March 30th, 2010 5:33 pm | by BETH SLOVIC News | Posted In: CLEAN UP, City Hall

City Hall: Now Weirder Than Your Last Family Reunion

Big Pipe
It was billed as a hearing to discuss the Bureau of Environmental Services' 2010-2011 budget, but the talk at City Hall this afternoon quickly devolved into an episode reminiscent of a dysfunctional family meeting.

Topic No. 1: Mayor Sam Adams' decision to take $20 million from BES's budget to help fund the Bicycle Plan for 2030.

Commissioner Dan Saltzman, who manages BES, opened the talk by pointing to a map just like the one here that shows where his bureau would like to spend the $20 million Adams has set aside for "green streets" and bike boulevards. Previously, both Adams and his chief of staff, Tom Miller, have said they want the money spread somewhat equally around the five sections of the city. The map shows BES's priorities are in inner Northeast and Southeast Portland where there are frequent sewer backups. And Saltzman indicated that's where he wants bike boulevard projects to overlap with sewer system updates. "Bicycle safety is a secondary benefit," he said.

Several minutes later Tracy Marks, a volunteer member of the Portland Utility Review Board, complained that Adams' funding plan for bike boulevards didn't go before the PURB, which is supposed to act as an independent watchdog group protecting ratepayers' interests. (The PURB got its start under former Mayor Vera Katz, whose chief of staff at the time was Sam Adams.)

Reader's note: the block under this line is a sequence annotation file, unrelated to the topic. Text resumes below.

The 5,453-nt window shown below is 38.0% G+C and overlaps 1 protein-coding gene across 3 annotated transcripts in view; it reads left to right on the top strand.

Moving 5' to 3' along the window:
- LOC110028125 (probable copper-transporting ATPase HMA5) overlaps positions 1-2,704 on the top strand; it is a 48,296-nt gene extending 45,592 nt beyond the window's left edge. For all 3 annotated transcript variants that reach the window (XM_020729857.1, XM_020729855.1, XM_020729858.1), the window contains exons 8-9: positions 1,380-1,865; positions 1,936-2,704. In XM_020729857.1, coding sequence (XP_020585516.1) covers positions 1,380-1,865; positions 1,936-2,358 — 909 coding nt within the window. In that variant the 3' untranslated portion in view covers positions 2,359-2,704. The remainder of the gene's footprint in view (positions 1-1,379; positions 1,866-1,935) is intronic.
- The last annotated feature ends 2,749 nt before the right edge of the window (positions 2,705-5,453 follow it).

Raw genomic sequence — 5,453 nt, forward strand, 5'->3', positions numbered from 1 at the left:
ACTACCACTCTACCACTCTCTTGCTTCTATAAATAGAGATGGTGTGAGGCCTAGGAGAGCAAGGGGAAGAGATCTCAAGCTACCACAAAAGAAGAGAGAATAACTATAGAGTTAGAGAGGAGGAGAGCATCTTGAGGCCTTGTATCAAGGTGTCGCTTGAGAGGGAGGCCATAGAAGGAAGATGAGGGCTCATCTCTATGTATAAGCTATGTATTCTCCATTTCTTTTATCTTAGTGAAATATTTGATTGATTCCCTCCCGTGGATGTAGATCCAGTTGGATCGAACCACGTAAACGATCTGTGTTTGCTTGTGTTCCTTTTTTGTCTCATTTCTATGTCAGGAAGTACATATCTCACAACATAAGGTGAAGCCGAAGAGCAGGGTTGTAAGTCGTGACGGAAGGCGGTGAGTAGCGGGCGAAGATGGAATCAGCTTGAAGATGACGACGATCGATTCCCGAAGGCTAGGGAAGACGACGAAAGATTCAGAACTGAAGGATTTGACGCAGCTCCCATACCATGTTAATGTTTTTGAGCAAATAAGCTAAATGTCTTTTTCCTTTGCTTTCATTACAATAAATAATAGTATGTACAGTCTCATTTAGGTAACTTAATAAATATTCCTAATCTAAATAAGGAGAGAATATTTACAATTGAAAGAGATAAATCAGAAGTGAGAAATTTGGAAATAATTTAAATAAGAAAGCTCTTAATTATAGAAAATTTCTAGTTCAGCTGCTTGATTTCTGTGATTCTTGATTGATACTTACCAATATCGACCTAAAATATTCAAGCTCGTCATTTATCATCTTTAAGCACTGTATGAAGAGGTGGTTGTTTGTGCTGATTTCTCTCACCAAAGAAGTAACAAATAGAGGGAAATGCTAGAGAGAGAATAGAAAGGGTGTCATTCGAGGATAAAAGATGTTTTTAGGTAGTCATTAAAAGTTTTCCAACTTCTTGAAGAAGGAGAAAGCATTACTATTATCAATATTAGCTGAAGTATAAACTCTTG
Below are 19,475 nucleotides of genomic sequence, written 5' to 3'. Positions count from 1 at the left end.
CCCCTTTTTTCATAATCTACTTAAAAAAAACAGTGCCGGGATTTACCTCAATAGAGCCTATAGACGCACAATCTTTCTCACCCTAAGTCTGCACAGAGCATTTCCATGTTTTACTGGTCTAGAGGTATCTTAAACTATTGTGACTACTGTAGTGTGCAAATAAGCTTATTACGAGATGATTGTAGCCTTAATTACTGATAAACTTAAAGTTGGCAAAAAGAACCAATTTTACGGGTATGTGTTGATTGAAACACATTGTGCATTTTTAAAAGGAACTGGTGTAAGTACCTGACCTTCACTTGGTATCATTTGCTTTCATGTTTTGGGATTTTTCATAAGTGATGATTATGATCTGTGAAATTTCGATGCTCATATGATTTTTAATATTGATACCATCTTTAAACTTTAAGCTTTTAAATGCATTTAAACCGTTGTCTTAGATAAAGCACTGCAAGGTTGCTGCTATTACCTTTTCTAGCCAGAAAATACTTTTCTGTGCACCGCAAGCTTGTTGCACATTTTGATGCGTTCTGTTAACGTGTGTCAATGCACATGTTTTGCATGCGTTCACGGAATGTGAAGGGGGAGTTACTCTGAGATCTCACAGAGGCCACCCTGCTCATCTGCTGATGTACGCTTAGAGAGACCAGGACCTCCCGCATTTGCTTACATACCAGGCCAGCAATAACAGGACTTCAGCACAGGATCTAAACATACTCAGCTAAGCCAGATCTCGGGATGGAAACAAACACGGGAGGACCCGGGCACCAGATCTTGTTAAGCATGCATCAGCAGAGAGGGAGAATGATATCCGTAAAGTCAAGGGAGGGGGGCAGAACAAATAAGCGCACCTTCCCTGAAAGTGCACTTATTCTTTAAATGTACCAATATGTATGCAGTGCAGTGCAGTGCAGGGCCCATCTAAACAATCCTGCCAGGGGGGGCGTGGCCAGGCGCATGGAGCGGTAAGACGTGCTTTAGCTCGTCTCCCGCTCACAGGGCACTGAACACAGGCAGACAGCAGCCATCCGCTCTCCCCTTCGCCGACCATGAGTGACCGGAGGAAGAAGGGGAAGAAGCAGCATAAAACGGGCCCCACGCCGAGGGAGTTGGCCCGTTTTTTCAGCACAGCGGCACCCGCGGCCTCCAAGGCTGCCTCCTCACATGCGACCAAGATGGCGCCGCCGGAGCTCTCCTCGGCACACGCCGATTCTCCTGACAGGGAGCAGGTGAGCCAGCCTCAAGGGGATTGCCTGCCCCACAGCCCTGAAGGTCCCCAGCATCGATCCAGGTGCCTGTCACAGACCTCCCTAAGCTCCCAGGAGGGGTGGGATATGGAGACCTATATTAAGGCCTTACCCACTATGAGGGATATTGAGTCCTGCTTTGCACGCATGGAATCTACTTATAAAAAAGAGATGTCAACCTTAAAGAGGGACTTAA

Adams responded to this point by telling Marks the entire "green streets" program went before PURB in 2007. But Marks was on the PURB then, and he says the "green streets" program wasn't billed three years ago as a way to help build more bicycle boulevards. Nonetheless Adams accused Marks of propagating a "misunderstanding."

Commissioner Randy Leonard eventually chimed in with a monologue similar in substance and tone to another one he gave PURB back in October at another public work session. This afternoon Leonard said City Council didn't include PURB in discussions more because it was a dysfunctional group. He said he was willing to help change that.

Marks later took issue with that characterization. "If the PURB is not in complete agreement with all the various bureaus, somehow we're dysfunctional," Marks told WW. "That's unfortunate."

Dave Johnson, another member of PURB, was disappointed with Saltzman's statement at the outset. "Saltzman is saying we're not going to do something that's brain-dead but that doesn't mean we're going to spend money on BES's top priorities," Johnson says.
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